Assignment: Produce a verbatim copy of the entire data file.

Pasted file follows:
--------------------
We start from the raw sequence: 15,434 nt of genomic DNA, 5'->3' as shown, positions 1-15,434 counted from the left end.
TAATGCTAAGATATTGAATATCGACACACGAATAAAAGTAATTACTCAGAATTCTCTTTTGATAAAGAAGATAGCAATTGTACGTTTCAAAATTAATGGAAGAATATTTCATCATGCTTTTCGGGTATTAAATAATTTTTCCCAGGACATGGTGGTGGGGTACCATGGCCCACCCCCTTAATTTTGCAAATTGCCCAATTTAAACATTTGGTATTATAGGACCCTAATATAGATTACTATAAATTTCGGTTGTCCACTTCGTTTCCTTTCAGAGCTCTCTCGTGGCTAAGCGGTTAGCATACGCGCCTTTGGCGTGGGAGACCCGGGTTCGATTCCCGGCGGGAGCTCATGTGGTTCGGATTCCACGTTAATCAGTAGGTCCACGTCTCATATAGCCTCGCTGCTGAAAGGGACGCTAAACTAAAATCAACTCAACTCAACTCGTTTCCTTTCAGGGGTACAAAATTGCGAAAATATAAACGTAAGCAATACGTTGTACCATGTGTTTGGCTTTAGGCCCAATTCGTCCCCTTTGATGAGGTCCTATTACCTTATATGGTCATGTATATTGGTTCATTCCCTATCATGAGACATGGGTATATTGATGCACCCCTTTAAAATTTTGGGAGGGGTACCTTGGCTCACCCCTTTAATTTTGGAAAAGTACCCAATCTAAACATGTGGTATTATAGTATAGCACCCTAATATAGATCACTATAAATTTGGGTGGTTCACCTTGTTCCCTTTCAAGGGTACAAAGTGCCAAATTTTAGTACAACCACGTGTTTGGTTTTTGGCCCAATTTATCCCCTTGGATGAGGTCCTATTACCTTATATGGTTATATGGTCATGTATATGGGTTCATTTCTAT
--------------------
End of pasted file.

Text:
We start from the raw sequence: 15,434 nt of genomic DNA, 5'->3' as shown, positions 1-15,434 counted from the left end.
TAATGCTAAGATATTGAATATCGACACACGAATAAAAGTAATTACTCAGAATTCTCTTTTGATAAAGAAGATAGCAATTGTACGTTTCAAAATTAATGGAAGAATATTTCATCATGCTTTTCGGGTATTAAATAATTTTTCCCAGGACATGGTGGTGGGGTACCATGGCCCACCCCCTTAATTTTGCAAATTGCCCAATTTAAACATTTGGTATTATAGGACCCTAATATAGATTACTATAAATTTCGGTTGTCCACTTCGTTTCCTTTCAGAGCTCTCTCGTGGCTAAGCGGTTAGCATACGCGCCTTTGGCGTGGGAGACCCGGGTTCGATTCCCGGCGGGAGCTCATGTGGTTCGGATTCCACGTTAATCAGTAGGTCCACGTCTCATATAGCCTCGCTGCTGAAAGGGACGCTAAACTAAAATCAACTCAACTCAACTCGTTTCCTTTCAGGGGTACAAAATTGCGAAAATATAAACGTAAGCAATACGTTGTACCATGTGTTTGGCTTTAGGCCCAATTCGTCCCCTTTGATGAGGTCCTATTACCTTATATGGTCATGTATATTGGTTCATTCCCTATCATGAGACATGGGTATATTGATGCACCCCTTTAAAATTTTGGGAGGGGTACCTTGGCTCACCCCTTTAATTTTGGAAAAGTACCCAATCTAAACATGTGGTATTATAGTATAGCACCCTAATATAGATCACTATAAATTTGGGTGGTTCACCTTGTTCCCTTTCAAGGGTACAAAGTGCCAAATTTTAGTACAACCACGTGTTTGGTTTTTGGCCCAATTTATCCCCTTGGATGAGGTCCTATTACCTTATATGGTTATATGGTCATGTATATGGGTTCATTTCTAT